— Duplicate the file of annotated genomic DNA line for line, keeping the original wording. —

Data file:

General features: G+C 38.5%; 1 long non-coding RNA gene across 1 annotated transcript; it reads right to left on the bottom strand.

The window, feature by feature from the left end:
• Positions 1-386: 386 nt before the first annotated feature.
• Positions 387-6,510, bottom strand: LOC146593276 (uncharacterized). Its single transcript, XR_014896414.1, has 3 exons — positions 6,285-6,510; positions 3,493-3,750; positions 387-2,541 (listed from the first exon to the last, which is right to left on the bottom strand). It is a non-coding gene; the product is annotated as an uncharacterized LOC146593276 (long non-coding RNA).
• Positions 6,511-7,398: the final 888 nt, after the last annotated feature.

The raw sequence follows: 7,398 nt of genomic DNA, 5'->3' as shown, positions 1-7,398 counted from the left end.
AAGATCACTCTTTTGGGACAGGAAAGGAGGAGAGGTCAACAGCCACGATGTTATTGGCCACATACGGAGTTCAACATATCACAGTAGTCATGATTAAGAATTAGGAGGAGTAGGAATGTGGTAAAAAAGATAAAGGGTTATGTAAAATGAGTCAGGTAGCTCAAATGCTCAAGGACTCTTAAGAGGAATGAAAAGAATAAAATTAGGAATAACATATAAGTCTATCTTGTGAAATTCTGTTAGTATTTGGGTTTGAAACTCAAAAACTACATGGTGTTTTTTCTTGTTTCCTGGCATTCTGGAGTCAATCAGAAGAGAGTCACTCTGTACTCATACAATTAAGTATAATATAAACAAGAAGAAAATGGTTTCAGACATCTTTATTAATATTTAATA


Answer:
General features: G+C 38.5%; 1 long non-coding RNA gene across 1 annotated transcript; it reads right to left on the bottom strand.

The window, feature by feature from the left end:
• Positions 1-386: 386 nt before the first annotated feature.
• Positions 387-6,510, bottom strand: LOC146593276 (uncharacterized). Its single transcript, XR_014896414.1, has 3 exons — positions 6,285-6,510; positions 3,493-3,750; positions 387-2,541 (listed from the first exon to the last, which is right to left on the bottom strand). It is a non-coding gene; the product is annotated as an uncharacterized LOC146593276 (long non-coding RNA).
• Positions 6,511-7,398: the final 888 nt, after the last annotated feature.

The raw sequence follows: 7,398 nt of genomic DNA, 5'->3' as shown, positions 1-7,398 counted from the left end.
AAGATCACTCTTTTGGGACAGGAAAGGAGGAGAGGTCAACAGCCACGATGTTATTGGCCACATACGGAGTTCAACATATCACAGTAGTCATGATTAAGAATTAGGAGGAGTAGGAATGTGGTAAAAAAGATAAAGGGTTATGTAAAATGAGTCAGGTAGCTCAAATGCTCAAGGACTCTTAAGAGGAATGAAAAGAATAAAATTAGGAATAACATATAAGTCTATCTTGTGAAATTCTGTTAGTATTTGGGTTTGAAACTCAAAAACTACATGGTGTTTTTTCTTGTTTCCTGGCATTCTGGAGTCAATCAGAAGAGAGTCACTCTGTACTCATACAATTAAGTATAATATAAACAAGAAGAAAATGGTTTCAGACATCTTTATTAATATTTAATA